How to cook chestnuts

Alice Hart / 02 November 2016

Find out how to roast fresh chestnuts - plus whether fresh or vacuum-packed are best for cooking.



Chestnuts: fresh or vacuum-packed?

I certainly have no qualms about reaching for packets or tins of vacuum-packed, cooked and peeled chestnuts throughout the year because they are so good these days... and yet I’m a firm believer in eating seasonally.

Should you happen upon a late-autumnal haul of taut-shelled, plump chestnuts that feel weighty in the hand (they’re usually from France or Italy and occasionally from the UK), snap them up fast. Their flavour will be fresher and more intense than the very best vacuum-packed chestnuts and they should peel easily, once cooked.

If the only fresh chestnuts on offer are small or look even slightly wizened, I wouldn’t think twice about buying the ready-cooked sort. Not having to peel them (for they will almost certainly be tricky specimens) will save your fingers a great deal of time and discomfort.

How to roast chestnuts

Toast them in the embers of an open fire if you can – there’s nothing better, but for most people the oven will be the most likely place they cook them.

To cook fresh chestnuts in the oven, preheat your oven to 200C, 400F or gas 6.

Using a sharp knife, cut crosses into the chestnut skins on the flat side to stop them exploding and to make them easier to peel. 

Spread out small batches in a roasting tin and bake for about half an hour.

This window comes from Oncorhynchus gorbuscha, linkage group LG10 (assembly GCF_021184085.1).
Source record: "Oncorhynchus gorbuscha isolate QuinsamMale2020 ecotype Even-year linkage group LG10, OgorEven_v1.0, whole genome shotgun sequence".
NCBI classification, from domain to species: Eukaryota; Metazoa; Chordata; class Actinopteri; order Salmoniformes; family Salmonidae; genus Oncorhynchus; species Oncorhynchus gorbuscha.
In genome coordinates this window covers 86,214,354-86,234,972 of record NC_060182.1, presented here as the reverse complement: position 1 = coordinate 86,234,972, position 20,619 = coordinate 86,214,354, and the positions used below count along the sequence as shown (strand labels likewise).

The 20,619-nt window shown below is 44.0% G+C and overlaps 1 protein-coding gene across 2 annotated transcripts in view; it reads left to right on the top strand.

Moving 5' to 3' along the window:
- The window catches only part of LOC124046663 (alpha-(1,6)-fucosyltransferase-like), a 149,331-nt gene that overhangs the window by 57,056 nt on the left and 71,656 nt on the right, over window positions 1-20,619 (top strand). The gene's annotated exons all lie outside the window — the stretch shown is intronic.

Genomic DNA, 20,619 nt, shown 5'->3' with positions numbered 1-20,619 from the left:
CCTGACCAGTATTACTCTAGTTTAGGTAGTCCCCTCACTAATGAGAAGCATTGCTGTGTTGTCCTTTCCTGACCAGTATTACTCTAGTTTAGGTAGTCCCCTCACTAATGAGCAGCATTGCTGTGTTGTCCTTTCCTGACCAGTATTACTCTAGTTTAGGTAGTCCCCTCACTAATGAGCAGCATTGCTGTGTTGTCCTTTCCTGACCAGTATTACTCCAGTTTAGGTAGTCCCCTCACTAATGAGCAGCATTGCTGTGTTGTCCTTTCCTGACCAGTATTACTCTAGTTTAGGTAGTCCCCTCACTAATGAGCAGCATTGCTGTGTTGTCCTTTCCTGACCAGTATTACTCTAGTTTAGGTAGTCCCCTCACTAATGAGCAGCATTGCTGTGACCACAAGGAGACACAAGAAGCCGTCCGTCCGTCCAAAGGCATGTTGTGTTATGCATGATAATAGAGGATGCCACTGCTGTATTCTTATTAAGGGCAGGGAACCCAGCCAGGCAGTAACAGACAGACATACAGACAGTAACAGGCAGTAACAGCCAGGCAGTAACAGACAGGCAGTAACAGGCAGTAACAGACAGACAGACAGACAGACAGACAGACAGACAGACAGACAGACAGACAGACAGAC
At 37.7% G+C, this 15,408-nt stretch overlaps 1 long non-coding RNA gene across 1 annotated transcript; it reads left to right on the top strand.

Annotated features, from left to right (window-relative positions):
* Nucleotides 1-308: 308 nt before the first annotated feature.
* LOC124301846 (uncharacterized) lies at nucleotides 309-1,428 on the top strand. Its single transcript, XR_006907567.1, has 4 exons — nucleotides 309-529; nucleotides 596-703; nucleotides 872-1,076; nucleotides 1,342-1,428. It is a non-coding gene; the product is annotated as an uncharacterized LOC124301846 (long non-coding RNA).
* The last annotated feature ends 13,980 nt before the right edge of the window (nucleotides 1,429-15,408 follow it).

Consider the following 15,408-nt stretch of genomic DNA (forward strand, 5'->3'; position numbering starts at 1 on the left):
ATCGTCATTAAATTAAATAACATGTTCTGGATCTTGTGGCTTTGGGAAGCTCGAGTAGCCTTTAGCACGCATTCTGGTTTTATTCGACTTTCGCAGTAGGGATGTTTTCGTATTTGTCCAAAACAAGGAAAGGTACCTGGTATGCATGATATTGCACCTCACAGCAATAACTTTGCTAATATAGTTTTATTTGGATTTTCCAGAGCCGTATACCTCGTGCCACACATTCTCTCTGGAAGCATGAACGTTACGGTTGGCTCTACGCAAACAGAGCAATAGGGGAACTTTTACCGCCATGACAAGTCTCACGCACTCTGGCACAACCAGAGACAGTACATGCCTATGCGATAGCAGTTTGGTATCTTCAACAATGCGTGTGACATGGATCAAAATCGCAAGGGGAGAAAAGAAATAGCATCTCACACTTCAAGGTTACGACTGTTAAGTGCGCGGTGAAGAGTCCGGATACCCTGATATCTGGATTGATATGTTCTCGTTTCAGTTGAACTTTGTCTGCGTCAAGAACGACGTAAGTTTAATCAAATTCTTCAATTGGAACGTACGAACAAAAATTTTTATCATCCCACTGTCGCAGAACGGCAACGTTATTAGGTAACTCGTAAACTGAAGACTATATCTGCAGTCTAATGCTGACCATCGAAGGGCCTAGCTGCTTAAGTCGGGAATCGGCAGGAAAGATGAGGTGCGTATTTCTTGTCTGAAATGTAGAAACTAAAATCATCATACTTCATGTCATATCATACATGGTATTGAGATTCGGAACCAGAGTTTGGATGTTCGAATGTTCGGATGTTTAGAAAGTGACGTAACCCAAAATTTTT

Remove from the oven and immediately cover with a tea towel that you have soaked in cold water and wrung out. Leave covered for a couple of minutes, then peel.

The skins should come away readily, including the papery inner covering, known as the pellicle.

Return any stubborn chestnuts to the oven for a few minutes, then re-steam under the wet tea towel before peeling.

Cooking with chestnuts

Beyond the work involved, the fresh versus dried debate really boils down to what you intend to use them for.

Eaten as is, a vacuum-packed nut will never top a warm, freshly roasted chestnut, but when making soups, purées, stuffings, pasta sauces, risottos and the like (anything ‘wet’) I find the prepared sort more than adequate, not to mention fuss-free.

In baking - perhaps crumbled and folded into banana cake batter or puréed and combined with chocolate in a torte - freshly cooked and ground chestnuts may be more work, but their drier flesh won’t upset the balance with unwanted water.

Incidentally, chestnut flour makes a wonderful, sweet and rounded addition to many baked goodies.

For an easy canapé, scatter cooked and peeled chestnuts with chopped rosemary and plenty of pepper. Wrap each in a rasher of streaky bacon, laying them seam-sides down on a baking sheet. Roast at 220C, 450F, gas 8 for about 10 minutes, until golden and sizzling. Spear with cocktail sticks to serve.

Chestnuts are particularly good in root vegetable soups; try parsnip or butternut squash. Add the chestnuts with the stock and simmer until all is tender, then purée.

As a final idea, crumbled chestnuts, fried in butter and oil with plenty of fresh thyme, make a wonderful final flourish to risottos and soups.

Chestnut recipes

Beef, beer and chestnut pie
Leek, parsnip and chestnut soup
Pork and chestnut stuffing
Pork loin with sherry-roasted parsnips and chestnuts
Mini chestnut nut roasts
Mushroom and chestnut puddings
Chestnut and butterbean Wellington
Mushroom, shallot and chestnut parcels
Chocolate and chestnut soufflé cake

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The material is for general information only and does not constitute investment, tax, legal, medical or other form of advice. You should not rely on this information to make (or refrain from making) any decisions. Always obtain independent, professional advice for your own particular situation.